Dialogue

Vocabulary

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Lesson Transcript

Hello and welcome to Russian Survival Phrases. This course is designed to equip you with the language skills and knowledge to enable you to get the most out of your visit to Russia. So join us for Russian Survival phrases. You will be surprised at how far a little Russian will go.
Today's phrase will help you take matters into your own hands! In today’s lesson we’ll take a look at "please", as in asking for something. In Russian "please" is pazhalusta. Let`s break it down by syllable: pa-zha-lus-ta. Now, let`s hear it once again: pazhalusta .
The most rudimentary way of using "please" is pointing at something while saying pazhalusta, but let's try and build this up a bit, shall we?
Let's start with the expression "this, please" which in Russian is “eta, pazhalusta”. In English, "this" comes before "please". In Russian the word order is the same. In Russian the word for "this" is “eta”, eta, e-ta. This word precedes pazhalusta. So, let's take a look at the word for "this".
"This" in Russian is eta, eta, e-ta. So, altogether we have “eta, pazhalusta”, “this, please”. When you want to ask someone politely to tell you something, for example, the time or an address you should use pazhalusta in your phrase. So “tell me, please” in Russian will be “skazhite, pazhalusta” and then you add your request. The word order in Russian can vary, so you can use “skazhite, pazhalusta” before or after expressing your request. Of course, you can use the expression “eta, pazhalusta”, which means “this, please”. You can use also “that, please” which in Russian is “to, pazhalusta”, but it is not very natural way of asking for something.
You can simply say: “Dayte mne” then you put the object you want to buy pazhalusta: Dayte mne - the object - pazhalusta, - which means: Give me - object - pazhalusta, please. Dayte mne - object -pazhalusta. Dayte means “give”, mne means “me”, “give me” - “dayte mne” and the pazhalusta at the end means “please”.
Ok, to close out today`s lesson we'd like for you to practice what we`d just learnt. I will provide you with the English equivalent of the phrase and you are responsible for saying it aloud. You'll have a few seconds before I`ll give you the answer. Udachi! That means “good luck”! Ok, here we go!
Please……..pazhalusta
This ……….eta
That ……….to
Give me, please…...Dayte mne pazhalusta
Alright, that's going to do for today. See you tomorrow, which in Russian is da zaftra!

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RussianPod101.com
Monday at 6:30 pm
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Where are you looking forward to using today's Survival Phrases?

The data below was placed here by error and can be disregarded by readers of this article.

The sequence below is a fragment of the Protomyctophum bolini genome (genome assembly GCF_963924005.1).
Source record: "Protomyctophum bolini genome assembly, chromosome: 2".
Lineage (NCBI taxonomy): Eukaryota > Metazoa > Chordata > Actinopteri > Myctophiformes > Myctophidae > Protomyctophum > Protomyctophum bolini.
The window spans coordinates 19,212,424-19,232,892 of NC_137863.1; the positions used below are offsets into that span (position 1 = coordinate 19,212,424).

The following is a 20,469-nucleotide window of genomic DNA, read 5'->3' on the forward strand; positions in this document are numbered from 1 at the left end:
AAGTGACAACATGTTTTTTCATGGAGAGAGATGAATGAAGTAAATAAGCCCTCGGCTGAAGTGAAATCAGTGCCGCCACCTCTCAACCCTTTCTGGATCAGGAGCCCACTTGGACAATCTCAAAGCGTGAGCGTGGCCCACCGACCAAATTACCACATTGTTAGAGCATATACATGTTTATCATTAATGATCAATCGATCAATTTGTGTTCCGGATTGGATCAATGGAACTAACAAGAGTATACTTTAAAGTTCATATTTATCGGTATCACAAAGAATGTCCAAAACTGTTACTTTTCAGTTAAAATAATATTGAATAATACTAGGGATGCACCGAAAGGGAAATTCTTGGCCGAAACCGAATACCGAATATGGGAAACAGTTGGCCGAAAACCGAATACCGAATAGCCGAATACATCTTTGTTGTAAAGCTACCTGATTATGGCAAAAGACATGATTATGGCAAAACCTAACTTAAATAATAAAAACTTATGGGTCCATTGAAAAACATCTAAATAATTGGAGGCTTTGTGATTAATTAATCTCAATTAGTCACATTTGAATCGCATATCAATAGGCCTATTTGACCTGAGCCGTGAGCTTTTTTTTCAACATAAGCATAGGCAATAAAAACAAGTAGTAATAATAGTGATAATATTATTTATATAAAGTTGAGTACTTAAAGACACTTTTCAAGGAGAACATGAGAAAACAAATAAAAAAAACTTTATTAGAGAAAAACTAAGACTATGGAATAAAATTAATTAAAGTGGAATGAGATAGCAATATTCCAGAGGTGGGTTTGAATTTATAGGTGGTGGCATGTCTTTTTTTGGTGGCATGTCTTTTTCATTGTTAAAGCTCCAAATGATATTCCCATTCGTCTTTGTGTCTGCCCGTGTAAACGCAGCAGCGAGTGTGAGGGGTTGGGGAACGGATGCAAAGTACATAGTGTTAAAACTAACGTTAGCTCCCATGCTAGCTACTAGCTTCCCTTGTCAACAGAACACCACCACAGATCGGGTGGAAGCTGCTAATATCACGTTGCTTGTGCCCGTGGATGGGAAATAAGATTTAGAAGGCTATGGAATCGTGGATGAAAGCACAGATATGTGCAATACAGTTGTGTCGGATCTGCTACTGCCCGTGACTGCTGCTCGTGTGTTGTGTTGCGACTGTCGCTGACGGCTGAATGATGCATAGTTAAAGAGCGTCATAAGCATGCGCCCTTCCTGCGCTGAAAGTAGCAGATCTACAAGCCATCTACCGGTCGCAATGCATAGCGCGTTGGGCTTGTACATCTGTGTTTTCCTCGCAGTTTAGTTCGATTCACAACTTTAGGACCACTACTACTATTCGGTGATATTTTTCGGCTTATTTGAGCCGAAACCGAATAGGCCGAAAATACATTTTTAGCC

Hamish
Tuesday at 7:31 am
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Hi,


Nice lesson. Good way to get help get started!


There's a little glitch with the review track download though, it doesn't want to play.


Thanks for the great lessons!

Alex
Tuesday at 9:52 am
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Hi Jacqueline,

Good observation!!! The "й" is definitely silent in “пожалуйста”. As for the "у" may be it is just a little shorter since it is not under the stress. The stress in this word falls on "a".

We will try to have a lesson about it and about when "o" is read as "a". But basically the "o" is read as "o" when it is under the stress. For example " молокО" The stress is on the last "O". The two first "o" are read as "a". Transcription: "malаkO"

Thanks. Alex

Alex
Tuesday at 9:38 am
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Hello Petiteclaire,

In this context you should use "дайте" rather than "давайте". And alltogether it will be "Дайте мне книгу о русском языке, пожалуйста." or "Дайте мне пожалуйста книгу о русском языке".

"Давайте" corresponds to the english "Let's". For example "Давайте пойдём в кино!"- "Let's go to the cinema!"

petiteclaire
Tuesday at 5:20 am
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There's a russian bookstore not too far from where I live... So I'm planning to go there and ask


Давайте мне книгу о русском языке, пожалуйста...

Jacqueline
Tuesday at 1:27 am
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In the word "пожалуйста" the letters "y" and "й" seems to be silent? If so i would like to know in which cases are those letters silent.


Is it possible to have a lesson about the russian alphabet, when a letter is silent, when this letter"о" sounds like an "o" or an "a", and so on....??